Global Convection Currents: Air pressure tends to be lower at the equator and higher at the poles. The difference in pressure causes winds at Earth's surface to blow from the poles toward the equator.
The Coriolis Effect: The way Earth's rotation makes winds curve is the Coriolis effect. Because of the Coriolis effect, global winds in the Northern Hemisphere gradually turn toward the right.
Global Wind Belts: The major global wind belts are the polar easterlies, the trade winds, and the prevailing westerlies.
Doldrums: Regions near the equator with little or no wind are called doldrums.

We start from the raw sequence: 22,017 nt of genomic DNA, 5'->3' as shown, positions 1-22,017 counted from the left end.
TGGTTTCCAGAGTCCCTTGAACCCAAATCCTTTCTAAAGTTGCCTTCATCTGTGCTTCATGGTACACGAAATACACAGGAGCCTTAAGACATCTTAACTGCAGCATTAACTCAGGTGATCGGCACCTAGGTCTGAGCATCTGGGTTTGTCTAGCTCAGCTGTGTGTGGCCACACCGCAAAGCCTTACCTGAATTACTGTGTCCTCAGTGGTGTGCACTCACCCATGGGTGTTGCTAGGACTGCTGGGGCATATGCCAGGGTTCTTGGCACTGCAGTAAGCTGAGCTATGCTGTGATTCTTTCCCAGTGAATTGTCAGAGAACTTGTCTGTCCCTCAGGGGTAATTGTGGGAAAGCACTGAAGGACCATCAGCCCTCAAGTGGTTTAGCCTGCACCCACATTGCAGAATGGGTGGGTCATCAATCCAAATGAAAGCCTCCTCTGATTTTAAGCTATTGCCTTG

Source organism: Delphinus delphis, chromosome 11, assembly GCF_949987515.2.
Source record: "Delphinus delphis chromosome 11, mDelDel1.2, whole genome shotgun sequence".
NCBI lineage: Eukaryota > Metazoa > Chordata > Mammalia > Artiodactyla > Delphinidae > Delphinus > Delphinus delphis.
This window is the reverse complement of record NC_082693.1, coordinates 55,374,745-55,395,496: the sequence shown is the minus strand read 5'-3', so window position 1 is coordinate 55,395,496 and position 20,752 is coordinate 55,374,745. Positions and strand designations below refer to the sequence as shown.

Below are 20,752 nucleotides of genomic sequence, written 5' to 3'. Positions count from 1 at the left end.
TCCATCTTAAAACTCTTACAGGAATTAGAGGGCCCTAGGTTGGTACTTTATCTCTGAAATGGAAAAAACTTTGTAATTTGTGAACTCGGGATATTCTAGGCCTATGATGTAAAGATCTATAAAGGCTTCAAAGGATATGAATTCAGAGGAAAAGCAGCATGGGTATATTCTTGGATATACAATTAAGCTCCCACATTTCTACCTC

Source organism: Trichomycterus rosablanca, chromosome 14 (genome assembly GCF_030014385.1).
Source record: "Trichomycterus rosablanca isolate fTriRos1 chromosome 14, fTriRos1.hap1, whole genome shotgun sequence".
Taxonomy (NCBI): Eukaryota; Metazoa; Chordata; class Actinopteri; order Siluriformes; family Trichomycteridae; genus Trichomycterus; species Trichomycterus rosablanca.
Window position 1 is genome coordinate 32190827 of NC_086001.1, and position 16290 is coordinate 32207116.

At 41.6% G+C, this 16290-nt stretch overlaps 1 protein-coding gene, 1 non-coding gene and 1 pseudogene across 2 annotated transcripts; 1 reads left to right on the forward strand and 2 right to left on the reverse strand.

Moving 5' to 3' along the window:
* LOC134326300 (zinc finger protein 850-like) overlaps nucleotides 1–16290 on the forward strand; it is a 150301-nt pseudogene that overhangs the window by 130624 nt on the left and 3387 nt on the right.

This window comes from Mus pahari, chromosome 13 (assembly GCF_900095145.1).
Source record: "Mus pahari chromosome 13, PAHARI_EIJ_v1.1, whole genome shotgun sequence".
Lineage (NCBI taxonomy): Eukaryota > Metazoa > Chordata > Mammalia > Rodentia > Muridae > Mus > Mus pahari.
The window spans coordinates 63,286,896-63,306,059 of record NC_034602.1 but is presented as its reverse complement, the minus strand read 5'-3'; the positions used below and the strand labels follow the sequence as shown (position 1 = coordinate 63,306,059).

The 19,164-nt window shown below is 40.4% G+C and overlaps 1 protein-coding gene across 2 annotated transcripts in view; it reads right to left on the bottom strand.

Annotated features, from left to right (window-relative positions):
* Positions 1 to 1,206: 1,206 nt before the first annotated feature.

Horse latitudes: Latitude is distance from the equator, measured in degrees. The latitudes 30 degrees north and south of the equator came to be called the horse latitudes.
Trade Winds: Winds in the Northern Hemisphere between 30 degrees north latitude and the equator generally blow from the northeast. Same for the Southern Hemisphere, but 30 degrees south latitude and the winds blow from the southeast.
Prevailing Westerlies: In the mid-latitudes, between 30 and 60 degrees north and south, winds that blow toward the poles are turned toward the east by the Coriolis effect. Since they blow from the west to the east, they are called the prevailing westerlies.
Polar Easterlies: The Coriolis effect shifts these polar winds to the west, producing the polar easterlies.
Jet Streams: Jet streams are bands of high-speed winds. As jet streams travel around Earth, they wander north and south in a wavy path.